Two thirds of the way along the trail, new installation ‘Spheric’ (Mandylights) is a 15-metre wide dome constructed over Kew Lake’s Sackler Crossing. More that 2,000 individually controlled LED bulbs pulse colour to what sounds like the same music that accompanied the Temperate House display (Blooming and Booming!). Stewards do not know what the music is, so they and I remain in the dark. In good weather, the reflection of this dome over the Lake offers the illusion of a complete orb. The moon illuminates autumnal reds of Chinese Tupelo trees and the autumnal oranges of Black Tupelo trees across the water. A lake reflection offers an oddly blurry but pleasing photographic result.

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From the roped off path, the species identification plates attached to each trees’ stem are unreadable. Unable to identify with certainty those utilised by ‘Trinity’ (Novak), it must suffice to say that the three trunks provide a narrow canvas on which videos of botanical illustrations, leaves, seeds, holly berries and acorns tied to trumpets and baubles with red and gold string are projected, an alternative and atmospheric use of what in places other than Kew might be classed as timber.

Unlike the wooden huts busily offering mulled cider and hot chocolate along the trail, an all-white Winter Terrace, complete with blankets and '70s swing seats, is relatively quiet.

It offers the last chance to take a selfie or to sip a glass of champagne.

A jaunty walk to the tune of the ‘Twelve Days of Christmas’ through ‘Rainbow Trees’ (ArtAV) leads to an avenue lined with the spiky fronds of ‘Red Herbarium’ (Tilt), a nod to the bright red metal staircase and railings in Kew’s herbarium building, a cataloguing and storage facility that contains 95 per cent (330,000 specimens) of global vascular plant types (ferns, lycopods, gymnosperms – including conifers and cycads – and flowering plants).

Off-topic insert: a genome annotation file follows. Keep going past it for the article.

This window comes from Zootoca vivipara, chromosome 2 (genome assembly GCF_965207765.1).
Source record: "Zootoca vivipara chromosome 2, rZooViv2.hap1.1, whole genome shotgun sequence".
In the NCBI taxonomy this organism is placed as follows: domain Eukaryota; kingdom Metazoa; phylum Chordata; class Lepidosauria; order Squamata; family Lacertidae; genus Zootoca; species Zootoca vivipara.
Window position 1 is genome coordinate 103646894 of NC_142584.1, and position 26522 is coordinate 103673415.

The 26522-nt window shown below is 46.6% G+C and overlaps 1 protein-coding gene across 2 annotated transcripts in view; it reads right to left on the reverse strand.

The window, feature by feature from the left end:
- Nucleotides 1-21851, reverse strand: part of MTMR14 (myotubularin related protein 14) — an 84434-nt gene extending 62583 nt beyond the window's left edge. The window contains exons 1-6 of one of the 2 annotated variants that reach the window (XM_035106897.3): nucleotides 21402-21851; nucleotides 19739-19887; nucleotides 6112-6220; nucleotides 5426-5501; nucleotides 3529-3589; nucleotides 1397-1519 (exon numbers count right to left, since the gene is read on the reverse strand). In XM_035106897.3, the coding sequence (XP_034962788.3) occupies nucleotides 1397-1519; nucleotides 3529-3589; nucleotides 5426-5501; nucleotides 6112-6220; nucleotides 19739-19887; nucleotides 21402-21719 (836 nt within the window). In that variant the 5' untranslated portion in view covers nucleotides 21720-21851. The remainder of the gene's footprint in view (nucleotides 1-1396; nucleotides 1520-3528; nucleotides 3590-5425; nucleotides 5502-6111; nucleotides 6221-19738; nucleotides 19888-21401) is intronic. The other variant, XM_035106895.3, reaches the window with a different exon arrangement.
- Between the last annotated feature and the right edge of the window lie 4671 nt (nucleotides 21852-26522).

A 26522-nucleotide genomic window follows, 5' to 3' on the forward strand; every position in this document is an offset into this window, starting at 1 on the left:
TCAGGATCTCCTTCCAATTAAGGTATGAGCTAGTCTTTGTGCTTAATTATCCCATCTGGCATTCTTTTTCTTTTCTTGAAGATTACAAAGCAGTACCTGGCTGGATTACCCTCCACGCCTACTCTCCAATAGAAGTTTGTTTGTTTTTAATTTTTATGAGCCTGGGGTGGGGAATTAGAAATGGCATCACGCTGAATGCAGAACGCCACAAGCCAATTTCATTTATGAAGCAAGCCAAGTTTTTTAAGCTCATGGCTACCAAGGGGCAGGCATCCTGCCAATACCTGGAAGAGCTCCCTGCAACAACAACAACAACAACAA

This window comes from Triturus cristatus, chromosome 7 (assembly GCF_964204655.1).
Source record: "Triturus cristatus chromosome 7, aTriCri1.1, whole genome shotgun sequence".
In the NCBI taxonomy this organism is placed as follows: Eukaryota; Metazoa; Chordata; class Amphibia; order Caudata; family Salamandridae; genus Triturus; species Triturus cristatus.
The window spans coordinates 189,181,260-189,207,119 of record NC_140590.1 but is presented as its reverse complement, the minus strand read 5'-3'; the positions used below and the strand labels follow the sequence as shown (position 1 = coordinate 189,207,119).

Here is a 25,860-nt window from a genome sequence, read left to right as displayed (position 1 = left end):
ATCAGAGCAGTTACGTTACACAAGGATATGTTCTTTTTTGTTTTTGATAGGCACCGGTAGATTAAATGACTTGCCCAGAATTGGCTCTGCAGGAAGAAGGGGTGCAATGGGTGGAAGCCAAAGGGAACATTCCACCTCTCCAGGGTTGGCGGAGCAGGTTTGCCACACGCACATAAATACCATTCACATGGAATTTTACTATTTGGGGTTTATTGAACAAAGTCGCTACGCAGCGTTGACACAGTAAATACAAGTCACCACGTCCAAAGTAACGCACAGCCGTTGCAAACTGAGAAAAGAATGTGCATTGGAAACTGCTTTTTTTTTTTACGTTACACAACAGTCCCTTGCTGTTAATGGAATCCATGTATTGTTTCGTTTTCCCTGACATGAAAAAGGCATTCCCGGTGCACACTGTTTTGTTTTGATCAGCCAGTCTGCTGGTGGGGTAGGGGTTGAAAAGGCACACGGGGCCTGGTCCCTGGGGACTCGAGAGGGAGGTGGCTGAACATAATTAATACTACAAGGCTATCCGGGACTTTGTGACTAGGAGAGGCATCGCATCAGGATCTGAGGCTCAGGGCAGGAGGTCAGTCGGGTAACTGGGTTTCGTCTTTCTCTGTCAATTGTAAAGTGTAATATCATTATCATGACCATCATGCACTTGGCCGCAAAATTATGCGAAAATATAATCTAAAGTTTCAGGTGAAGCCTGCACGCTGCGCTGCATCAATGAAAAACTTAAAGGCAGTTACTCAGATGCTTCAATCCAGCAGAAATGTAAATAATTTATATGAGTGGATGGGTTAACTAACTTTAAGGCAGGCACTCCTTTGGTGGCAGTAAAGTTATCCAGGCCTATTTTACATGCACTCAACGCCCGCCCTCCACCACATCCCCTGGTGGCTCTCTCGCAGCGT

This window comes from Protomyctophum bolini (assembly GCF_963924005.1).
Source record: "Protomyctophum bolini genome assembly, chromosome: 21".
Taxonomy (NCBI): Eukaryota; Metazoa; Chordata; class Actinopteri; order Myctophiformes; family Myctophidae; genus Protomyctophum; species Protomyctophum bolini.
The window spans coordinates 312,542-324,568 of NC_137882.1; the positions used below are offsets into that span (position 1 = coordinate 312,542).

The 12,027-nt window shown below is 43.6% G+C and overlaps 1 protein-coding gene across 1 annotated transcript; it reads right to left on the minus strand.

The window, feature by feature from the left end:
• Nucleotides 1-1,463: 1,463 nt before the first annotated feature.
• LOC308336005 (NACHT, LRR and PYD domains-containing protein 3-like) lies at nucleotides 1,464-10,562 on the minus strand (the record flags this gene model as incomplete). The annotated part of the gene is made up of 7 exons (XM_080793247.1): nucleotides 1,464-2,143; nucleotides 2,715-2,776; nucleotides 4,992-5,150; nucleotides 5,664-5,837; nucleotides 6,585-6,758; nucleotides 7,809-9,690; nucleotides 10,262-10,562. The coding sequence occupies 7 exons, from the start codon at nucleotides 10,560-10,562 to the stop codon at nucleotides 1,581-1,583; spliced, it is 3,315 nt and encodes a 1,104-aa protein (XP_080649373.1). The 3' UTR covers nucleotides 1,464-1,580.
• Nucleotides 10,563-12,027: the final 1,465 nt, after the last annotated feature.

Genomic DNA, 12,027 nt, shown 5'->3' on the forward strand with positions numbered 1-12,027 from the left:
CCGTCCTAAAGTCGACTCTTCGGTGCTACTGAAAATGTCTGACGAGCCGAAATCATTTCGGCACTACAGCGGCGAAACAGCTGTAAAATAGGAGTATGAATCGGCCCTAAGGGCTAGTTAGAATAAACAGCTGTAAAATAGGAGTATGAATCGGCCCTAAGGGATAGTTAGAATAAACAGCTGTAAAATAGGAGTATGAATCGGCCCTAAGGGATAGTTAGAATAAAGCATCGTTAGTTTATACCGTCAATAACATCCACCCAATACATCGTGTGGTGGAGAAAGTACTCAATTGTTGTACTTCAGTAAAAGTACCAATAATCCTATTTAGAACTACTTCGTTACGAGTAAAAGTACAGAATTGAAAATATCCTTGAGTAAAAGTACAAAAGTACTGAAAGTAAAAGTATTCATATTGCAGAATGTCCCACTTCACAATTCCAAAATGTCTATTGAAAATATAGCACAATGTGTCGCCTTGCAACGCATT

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There is more to see in addition to the installations mentioned here. The trail finishes at a viewing platform on the far side of the lake in front of the (currently) pink Palm House, a living laboratory dedicated to the world’s tropical rainforests. Behind the permanent statue of ‘Hercules fighting Achelous in the guise of a snake’ (Francois Joseph Bosi), stars of light and several water fountains have been installed to provide a 20-metre water screen on which to project the laser spectacular.

Watching the ‘Yuletide Magic’ (Lightworks/Definitive Special Projects/ArtAV) finale, mulled wine in hand, timespieces tick, dancers whirl and twirl, stars, snowflakes and bright, bright lasers flash and swirl. This visitor leaves brighter for having experienced ‘Christmas at Kew’.

‘Christmas at Kew’ runs until 9 January, 2022. For further information visit